Today we are going to spend some time talking about tomatoes.

Beautiful, red, ripe, tomatoes. They are the hearts and soul of so many dishes, there just isn’t much out there that can compare to a perfectly ripe, slave-free, in-season tomato.

Yes, I just said Slave-Free.

Did you know that as of June 2102 there are ONLY two national supermarket chains where you can buy slave-free tomatoes certified by the Fair Food Program?

The two national brands are Whole Foods Market and Trader Joe’s (not including smaller regional chains, privately-owned stores, CSA’s and Farmer’s Markets). And, yes, we are talking about tomatoes grown right here in the U.S of A. They are mostly grown in Florida.

So what the hell is going on? 

Modern day slavery in the tomato fields of Florida, that is what. Kind of hard to believe right? And sickening.

Let’s get some facts:

• Over the past 15 years, seven cases of forced labor slavery have been successfully prosecuted, resulting in over 1,000 people freed from slavery in U.S. tomato fields.

• Chief Assistant U.S. Attorney Douglas Molloy once called Florida’s tomato fields “ground zero” for modern-day slavery in the United States.

• The Fair Food program, developed by tomato pickers themselves through the Coalition of Immokalee Workers, establishes a zero tolerance policy for slavery, child labor and serious sexual abuse on Florida’s tomato farms.

• Major fast food companies, like McDonalds and Subway, have already endorsed the Fair Food Program, but the largest U.S. supermarket chains (eg Aldi’s) have yet to support this collaborative effort to eradicate slavery. This summer, we are petitioning supermarkets to do their part by joining the Fair Food Program, just like Whole Foods and Trader Joe’s have done—the only two national supermarket chains to do so as of June 2012.

• Corporations that join the Fair Food Program agree to pay a small price increase for fairly harvested tomatoes (1.5 cents more per pound), and promise to shift purchases to the Florida tomato growers who abide by these higher standards – and away from those who won’t.

So, what can and should WE do?

• Send a letter asking major U.S. supermarket chains to join the Fair Food Program. It takes less than 30 seconds, just fill in your name and address and press send!

• Grow your own tomaotes if you can.

• Buy local. Support Farmer’s Markets and CSA’s.

• Buy from stores who are commited to The Fair Food Program like Whole Foods and Trader Joe’s.

• Talk to your local store manager and find out where their tomatoes come from. If you aren’t’ satisfied with the status quo, download a petition from the International Justice Mission and make changes in YOUR local store, YOUR community.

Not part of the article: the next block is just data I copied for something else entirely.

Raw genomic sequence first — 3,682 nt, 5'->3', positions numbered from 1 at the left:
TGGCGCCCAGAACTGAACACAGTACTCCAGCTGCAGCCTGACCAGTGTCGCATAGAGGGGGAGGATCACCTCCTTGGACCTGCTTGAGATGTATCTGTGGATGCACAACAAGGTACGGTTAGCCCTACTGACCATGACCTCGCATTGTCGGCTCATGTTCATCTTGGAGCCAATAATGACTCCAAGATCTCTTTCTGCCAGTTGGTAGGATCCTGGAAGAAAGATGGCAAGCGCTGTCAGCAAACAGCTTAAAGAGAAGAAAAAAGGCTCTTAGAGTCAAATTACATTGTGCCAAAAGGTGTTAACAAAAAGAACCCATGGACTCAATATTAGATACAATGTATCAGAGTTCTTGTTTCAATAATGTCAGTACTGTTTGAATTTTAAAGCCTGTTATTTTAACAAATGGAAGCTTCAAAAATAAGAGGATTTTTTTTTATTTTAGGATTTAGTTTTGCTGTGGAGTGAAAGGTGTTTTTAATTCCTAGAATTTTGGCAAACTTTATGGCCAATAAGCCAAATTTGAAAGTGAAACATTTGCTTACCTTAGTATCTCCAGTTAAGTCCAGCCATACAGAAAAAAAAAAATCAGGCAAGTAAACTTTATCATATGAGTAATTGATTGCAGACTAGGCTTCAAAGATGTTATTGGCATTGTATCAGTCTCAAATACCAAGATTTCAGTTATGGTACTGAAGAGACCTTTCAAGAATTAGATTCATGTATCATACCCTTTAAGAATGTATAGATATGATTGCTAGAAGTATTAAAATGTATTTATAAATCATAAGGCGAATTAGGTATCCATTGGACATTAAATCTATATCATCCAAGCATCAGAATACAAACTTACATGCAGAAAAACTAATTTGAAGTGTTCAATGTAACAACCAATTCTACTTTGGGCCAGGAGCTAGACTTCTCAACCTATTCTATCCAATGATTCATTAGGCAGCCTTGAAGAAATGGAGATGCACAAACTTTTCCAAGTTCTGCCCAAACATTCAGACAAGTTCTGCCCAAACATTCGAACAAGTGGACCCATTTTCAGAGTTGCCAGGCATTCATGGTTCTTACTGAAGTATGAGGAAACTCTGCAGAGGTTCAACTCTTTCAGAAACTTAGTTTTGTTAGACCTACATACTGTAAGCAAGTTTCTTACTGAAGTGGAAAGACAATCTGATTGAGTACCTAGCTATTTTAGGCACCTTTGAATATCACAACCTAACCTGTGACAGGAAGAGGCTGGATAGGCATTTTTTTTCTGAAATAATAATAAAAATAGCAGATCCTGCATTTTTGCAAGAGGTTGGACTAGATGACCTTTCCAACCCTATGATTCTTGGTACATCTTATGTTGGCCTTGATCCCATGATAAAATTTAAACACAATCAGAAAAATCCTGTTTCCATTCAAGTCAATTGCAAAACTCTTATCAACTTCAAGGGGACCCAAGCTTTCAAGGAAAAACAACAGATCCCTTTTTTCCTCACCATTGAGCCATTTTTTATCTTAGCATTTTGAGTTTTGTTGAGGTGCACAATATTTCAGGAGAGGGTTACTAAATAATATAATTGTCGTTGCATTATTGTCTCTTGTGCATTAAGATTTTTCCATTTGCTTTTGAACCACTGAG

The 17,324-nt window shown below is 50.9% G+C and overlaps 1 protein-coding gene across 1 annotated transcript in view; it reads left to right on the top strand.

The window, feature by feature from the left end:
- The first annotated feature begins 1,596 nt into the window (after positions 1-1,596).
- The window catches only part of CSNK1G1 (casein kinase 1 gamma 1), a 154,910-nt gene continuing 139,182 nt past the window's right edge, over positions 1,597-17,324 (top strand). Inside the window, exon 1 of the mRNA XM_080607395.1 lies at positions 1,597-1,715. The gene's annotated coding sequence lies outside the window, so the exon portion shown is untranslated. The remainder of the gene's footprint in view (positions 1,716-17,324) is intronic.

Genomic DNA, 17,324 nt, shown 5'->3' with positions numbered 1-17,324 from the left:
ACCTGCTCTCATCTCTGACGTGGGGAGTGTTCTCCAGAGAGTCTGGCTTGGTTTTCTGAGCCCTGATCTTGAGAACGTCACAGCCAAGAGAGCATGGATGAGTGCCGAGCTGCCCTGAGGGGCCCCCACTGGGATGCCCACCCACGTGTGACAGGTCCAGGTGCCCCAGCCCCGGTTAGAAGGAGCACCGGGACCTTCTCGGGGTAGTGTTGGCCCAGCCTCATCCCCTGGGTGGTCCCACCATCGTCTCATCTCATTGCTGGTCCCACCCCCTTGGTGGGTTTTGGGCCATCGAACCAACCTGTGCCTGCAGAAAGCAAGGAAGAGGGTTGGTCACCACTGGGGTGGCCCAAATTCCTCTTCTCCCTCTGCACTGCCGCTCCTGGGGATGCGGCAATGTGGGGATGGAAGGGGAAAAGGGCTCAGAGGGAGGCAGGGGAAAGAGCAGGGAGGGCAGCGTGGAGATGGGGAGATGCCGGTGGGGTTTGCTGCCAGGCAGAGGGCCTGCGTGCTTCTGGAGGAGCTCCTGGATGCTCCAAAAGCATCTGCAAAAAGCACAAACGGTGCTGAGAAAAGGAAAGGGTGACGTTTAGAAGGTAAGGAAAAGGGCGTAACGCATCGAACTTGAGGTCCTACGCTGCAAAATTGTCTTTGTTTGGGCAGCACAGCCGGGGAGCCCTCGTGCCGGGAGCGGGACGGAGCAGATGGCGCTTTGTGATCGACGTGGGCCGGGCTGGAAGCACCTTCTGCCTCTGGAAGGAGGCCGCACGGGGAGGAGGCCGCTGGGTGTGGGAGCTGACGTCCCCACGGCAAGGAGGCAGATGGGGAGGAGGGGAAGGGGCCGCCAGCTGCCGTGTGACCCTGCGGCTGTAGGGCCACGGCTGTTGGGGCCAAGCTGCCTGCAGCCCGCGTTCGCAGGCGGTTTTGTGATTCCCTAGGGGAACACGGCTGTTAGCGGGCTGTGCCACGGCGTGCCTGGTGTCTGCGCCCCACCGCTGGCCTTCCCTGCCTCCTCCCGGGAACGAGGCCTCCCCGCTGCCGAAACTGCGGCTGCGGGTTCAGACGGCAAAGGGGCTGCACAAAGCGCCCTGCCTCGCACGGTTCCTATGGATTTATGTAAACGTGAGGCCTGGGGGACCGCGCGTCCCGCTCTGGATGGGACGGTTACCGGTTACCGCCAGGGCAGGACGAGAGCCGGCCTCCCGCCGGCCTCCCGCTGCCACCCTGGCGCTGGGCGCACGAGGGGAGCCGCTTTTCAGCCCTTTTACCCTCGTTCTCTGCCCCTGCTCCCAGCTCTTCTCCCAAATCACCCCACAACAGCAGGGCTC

A HUGE thank you to Nicole from The Giving Table for organizing “Tomato Tuesday aka Food Bloggers for Slave Free Tomatoes”.

To learn more head over to The International Justice Mission Recipe for Change.

5.0 from 1 reviews

Sweet Onion Panzanella Salad



4 Points Plus Per Serving — Recipe Makes 6 Servings — Individual Serving is 1 Heaping Cup
Serves: 6

  • 1 pound ripe tomatoes (either Roma on smaller tomatoes on the vine), cubed
  • 1 medium English cucumber, cut into bite-sized pieces
  • 1 small sweet onion, cut into quarters and thinly sliced
  • 1 cup packed basil leaves, thinly sliced
  • 5 ounces day-old Italian country bread (see NOTES), cubed
  • 1½ teaspoons kosher salt
  • freshly ground black pepper
  • ¼ cup (great quality) extra virgin olive oil
  • 2 tablespoons red wine vinegar

  1. Quarter tomatoes and toss into a large bowl along with cucumber, sweet onion and basil.
  2. Toss to combine. Throw in cubed (day-old) bread, salt and pepper. Finish with olive oil and vinegar.
  3. Toss again, serve immediately and Enjoy!
  1. *Panzanella Salad is traditionally made with red onion. I find red onion can be a bit harsh and really appreciate the sweet and light flavor of white, sweet onion in this salad. Especially this time of year when Walla-Walla, Vidalia and Texas onions are readily available.
  2. *Get a really good dense and crusty Italian Country Bread and let it sit out a day. You don’t need to toast it unless it is just-baked.
  3. *I long for this salad and make it every summer when tomatoes are at their peak. Usually, after eating it so many times I get sick of it. Until I start wishing I had some ripe tomatoes and begin to long for it again. It’s a vicious cycle you want to be a part of. Trust me on this.

Further Reading:

·         Tomatoland, Barry Estabrook
·         “The True Cost of Tomatoes,” Mark Bittman, The New York Times
·         “Everything You Ever Wanted to Know About Immokalee Florida,” Jennifer Mascia, The New York Times
·         “Making Tomato Farming Less Brutal,” The Herald-Tribune
·         “After Long Fight, Farmworkers In Florida Win An Increase In Pay,” The New York Times
·         “Cultivating Fear: The Vulnerability Of Immigrant Farmworkers In The U.S. To Sexual Violence And Sexual Harassment,” Human Rights   Watch